The Asian requirement rules out some attractive candidates such as Alexander Kwasniewski, the retiring Polish president, and Vaira Vike Freiberga, Latvia’s former head of state. Kwasniewski in particular would have been popular with the United States and the European Union because the former youth communist leader had intervened decisively in the 2004 Ukraine crisis to prevent Russia’s man stealing the election. For that very reason, however, Russia is against his candidacy (and also Vike-Freiberga’s). And with two strikes against him, even the eligible Kwasniewski is likely to miss out.

    If it has to be an Asian, then, what considerations will determine which one? Well, it cannot be someone strongly opposed by one of the permanent five members of the Security Council (The United States, Britain, France, Russia, and China) or, in this instance, a major Asian power. That probably dooms the South Korean foreign minister, Ban Ki-Moon, because China is believed to oppose him. But it leaves a very strong list of contenders still in the field.
    Some will fall at the next fence:

    Are they part of the large U.N. bureaucracy? Until recently, being part of the large overlapping world of U.N. agencies and NGOs would have been a strong advantage since a successful candidate would already know the system he needed to control. Annan was himself a senior U.N. official running the U.N.’s peace-keeping division when he was elected.

    Today, however, the United States is not alone in thinking the candidate cannot come from an organization that failed to detect the vast ”Oil for Food” scandal.

    If so, then among the candidates ruled out would be Kemal Dervis, a former Turkish finance minister, who was recently appointed to head the U.N. Development Program, and the Indian novelist, Shashi Tharoor, who heads the U.N.’s public relations bureaucracy. Both would be strong candidates in other circumstances — Tharoor in particular has the eloquence to make the U.N. a real force in world affairs again — but this is simply not their year.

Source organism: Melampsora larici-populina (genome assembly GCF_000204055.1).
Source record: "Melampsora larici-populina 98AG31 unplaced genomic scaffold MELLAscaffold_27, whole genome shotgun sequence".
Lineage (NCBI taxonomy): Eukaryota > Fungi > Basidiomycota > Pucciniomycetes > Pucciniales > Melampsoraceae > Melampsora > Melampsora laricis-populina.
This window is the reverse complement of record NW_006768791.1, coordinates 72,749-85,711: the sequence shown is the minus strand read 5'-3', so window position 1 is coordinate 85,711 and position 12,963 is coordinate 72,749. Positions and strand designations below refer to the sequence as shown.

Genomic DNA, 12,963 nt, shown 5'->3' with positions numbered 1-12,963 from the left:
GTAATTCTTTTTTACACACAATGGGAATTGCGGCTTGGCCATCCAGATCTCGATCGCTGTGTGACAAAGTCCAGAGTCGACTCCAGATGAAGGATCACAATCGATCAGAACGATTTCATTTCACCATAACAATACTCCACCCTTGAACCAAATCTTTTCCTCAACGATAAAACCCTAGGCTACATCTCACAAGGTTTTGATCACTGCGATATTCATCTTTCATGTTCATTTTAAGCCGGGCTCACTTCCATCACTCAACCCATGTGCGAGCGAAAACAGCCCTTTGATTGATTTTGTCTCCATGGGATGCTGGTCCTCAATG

That leaves two remaining major candidates from Asia: a senior diplomat from Sri Lanka, Jayantha Dhanapala, and the deputy prime minister of Thailand, Surakiart Sathirathai. Both have support from Asian countries — 10 member-states of the ASEAN grouping declared for Surakiart recently. But neither looks very strong as a candidate: Dhanapala, in addition to being a U.N. insider like Tharoor and Dervis, would be 68 years old on taking up his post, and Surakiart has been damaged by stories in his country’s press that a former Thai ambassador to Washington warned that he was a weak candidate whose candidacy would damage Thailand.

    Given that neither of the front-runners is exactly a sure thing, the possibility of an outsider emerging ahead of the favorites is real.

    One outsider who might do so is Nirj Deva (full name, Niranjan Deva-Aditya), who is the first person in history to have been born in Asia, to have been elected to a Parliament in another continent (United Kingdom), and to have then been elected to a multinational parliament (the European Parliament). He has the advantage of being a Sri Lankan citizen without being a U.N. insider. He has quietly assembled international support in several continents on the premise that if their ”favorite son” candidates falter, they will transfer to him. And — full disclosure — I have known Nirj as an effective parliamentarian (and friend) for about 20 years.

    Nirj will not be supported by Sri Lanka as long as Dhanapala is still in the race, but he would likely pick up that support if his countryman were to withdraw. Meanwhile, under the rules a candidate does not have to be nominated by his own country — Annan was not nominated by Ghana (which supported him subsequently).

    Nirj will be visiting the United States and other countries soon. He bears watching.